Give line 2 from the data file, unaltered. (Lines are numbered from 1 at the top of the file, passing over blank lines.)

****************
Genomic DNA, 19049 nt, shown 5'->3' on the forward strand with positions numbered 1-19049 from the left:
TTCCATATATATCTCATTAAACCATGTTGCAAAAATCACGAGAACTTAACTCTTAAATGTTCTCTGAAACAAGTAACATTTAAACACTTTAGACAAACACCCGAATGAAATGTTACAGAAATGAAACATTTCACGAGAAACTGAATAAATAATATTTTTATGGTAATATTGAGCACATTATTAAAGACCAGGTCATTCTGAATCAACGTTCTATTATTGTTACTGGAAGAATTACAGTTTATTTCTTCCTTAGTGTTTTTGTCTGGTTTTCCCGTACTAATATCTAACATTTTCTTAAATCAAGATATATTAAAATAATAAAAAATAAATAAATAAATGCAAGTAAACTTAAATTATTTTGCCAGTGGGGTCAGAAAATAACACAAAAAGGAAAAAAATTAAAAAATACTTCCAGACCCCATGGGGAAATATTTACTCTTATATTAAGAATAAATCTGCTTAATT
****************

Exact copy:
TTCCATATATATCTCATTAAACCATGTTGCAAAAATCACGAGAACTTAACTCTTAAATGTTCTCTGAAACAAGTAACATTTAAACACTTTAGACAAACACCCGAATGAAATGTTACAGAAATGAAACATTTCACGAGAAACTGAATAAATAATATTTTTATGGTAATATTGAGCACATTATTAAAGACCAGGTCATTCTGAATCAACGTTCTATTATTGTTACTGGAAGAATTACAGTTTATTTCTTCCTTAGTGTTTTTGTCTGGTTTTCCCGTACTAATATCTAACATTTTCTTAAATCAAGATATATTAAAATAATAAAAAATAAATAAATAAATGCAAGTAAACTTAAATTATTTTGCCAGTGGGGTCAGAAAATAACACAAAAAGGAAAAAAATTAAAAAATACTTCCAGACCCCATGGGGAAATATTTACTCTTATATTAAGAATAAATCTGCTTAATT